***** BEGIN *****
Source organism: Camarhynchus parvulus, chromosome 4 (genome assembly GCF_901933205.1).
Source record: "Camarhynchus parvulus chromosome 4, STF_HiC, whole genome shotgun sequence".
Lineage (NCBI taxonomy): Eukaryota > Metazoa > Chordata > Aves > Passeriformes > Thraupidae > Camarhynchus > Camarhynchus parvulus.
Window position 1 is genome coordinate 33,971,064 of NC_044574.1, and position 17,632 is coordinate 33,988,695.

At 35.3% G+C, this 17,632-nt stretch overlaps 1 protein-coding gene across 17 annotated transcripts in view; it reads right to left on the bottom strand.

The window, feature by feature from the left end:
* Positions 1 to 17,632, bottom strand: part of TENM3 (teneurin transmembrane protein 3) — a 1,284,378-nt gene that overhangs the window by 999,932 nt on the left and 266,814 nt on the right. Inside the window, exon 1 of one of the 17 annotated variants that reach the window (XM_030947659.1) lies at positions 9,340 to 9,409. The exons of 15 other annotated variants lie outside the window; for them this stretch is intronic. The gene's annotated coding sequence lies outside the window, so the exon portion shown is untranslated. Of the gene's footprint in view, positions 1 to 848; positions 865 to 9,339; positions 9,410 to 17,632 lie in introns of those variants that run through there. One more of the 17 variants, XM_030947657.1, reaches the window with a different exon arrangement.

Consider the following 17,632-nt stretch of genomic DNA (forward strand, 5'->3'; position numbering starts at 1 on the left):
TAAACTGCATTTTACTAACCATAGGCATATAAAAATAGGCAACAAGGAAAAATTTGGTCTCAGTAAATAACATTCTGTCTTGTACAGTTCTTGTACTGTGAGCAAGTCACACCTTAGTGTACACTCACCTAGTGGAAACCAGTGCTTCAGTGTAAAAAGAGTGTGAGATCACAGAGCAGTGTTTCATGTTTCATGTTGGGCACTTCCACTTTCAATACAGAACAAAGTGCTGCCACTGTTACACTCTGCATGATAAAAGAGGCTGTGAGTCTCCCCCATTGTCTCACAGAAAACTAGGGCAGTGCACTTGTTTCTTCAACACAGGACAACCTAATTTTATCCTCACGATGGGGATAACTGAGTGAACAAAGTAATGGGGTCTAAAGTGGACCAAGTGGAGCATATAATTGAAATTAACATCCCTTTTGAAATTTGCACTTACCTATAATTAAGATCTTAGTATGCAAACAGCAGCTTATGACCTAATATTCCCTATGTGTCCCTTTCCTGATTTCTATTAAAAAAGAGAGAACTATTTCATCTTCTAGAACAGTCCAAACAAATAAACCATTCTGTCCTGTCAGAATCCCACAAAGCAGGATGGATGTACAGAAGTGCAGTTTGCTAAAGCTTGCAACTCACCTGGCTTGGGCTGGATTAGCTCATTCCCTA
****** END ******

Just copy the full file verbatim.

Source organism: Camarhynchus parvulus, chromosome 4 (genome assembly GCF_901933205.1).
Source record: "Camarhynchus parvulus chromosome 4, STF_HiC, whole genome shotgun sequence".
Lineage (NCBI taxonomy): Eukaryota > Metazoa > Chordata > Aves > Passeriformes > Thraupidae > Camarhynchus > Camarhynchus parvulus.
Window position 1 is genome coordinate 33,971,064 of NC_044574.1, and position 17,632 is coordinate 33,988,695.

At 35.3% G+C, this 17,632-nt stretch overlaps 1 protein-coding gene across 17 annotated transcripts in view; it reads right to left on the bottom strand.

The window, feature by feature from the left end:
* Positions 1 to 17,632, bottom strand: part of TENM3 (teneurin transmembrane protein 3) — a 1,284,378-nt gene that overhangs the window by 999,932 nt on the left and 266,814 nt on the right. Inside the window, exon 1 of one of the 17 annotated variants that reach the window (XM_030947659.1) lies at positions 9,340 to 9,409. The exons of 15 other annotated variants lie outside the window; for them this stretch is intronic. The gene's annotated coding sequence lies outside the window, so the exon portion shown is untranslated. Of the gene's footprint in view, positions 1 to 848; positions 865 to 9,339; positions 9,410 to 17,632 lie in introns of those variants that run through there. One more of the 17 variants, XM_030947657.1, reaches the window with a different exon arrangement.

Consider the following 17,632-nt stretch of genomic DNA (forward strand, 5'->3'; position numbering starts at 1 on the left):
TAAACTGCATTTTACTAACCATAGGCATATAAAAATAGGCAACAAGGAAAAATTTGGTCTCAGTAAATAACATTCTGTCTTGTACAGTTCTTGTACTGTGAGCAAGTCACACCTTAGTGTACACTCACCTAGTGGAAACCAGTGCTTCAGTGTAAAAAGAGTGTGAGATCACAGAGCAGTGTTTCATGTTTCATGTTGGGCACTTCCACTTTCAATACAGAACAAAGTGCTGCCACTGTTACACTCTGCATGATAAAAGAGGCTGTGAGTCTCCCCCATTGTCTCACAGAAAACTAGGGCAGTGCACTTGTTTCTTCAACACAGGACAACCTAATTTTATCCTCACGATGGGGATAACTGAGTGAACAAAGTAATGGGGTCTAAAGTGGACCAAGTGGAGCATATAATTGAAATTAACATCCCTTTTGAAATTTGCACTTACCTATAATTAAGATCTTAGTATGCAAACAGCAGCTTATGACCTAATATTCCCTATGTGTCCCTTTCCTGATTTCTATTAAAAAAGAGAGAACTATTTCATCTTCTAGAACAGTCCAAACAAATAAACCATTCTGTCCTGTCAGAATCCCACAAAGCAGGATGGATGTACAGAAGTGCAGTTTGCTAAAGCTTGCAACTCACCTGGCTTGGGCTGGATTAGCTCATTCCCTA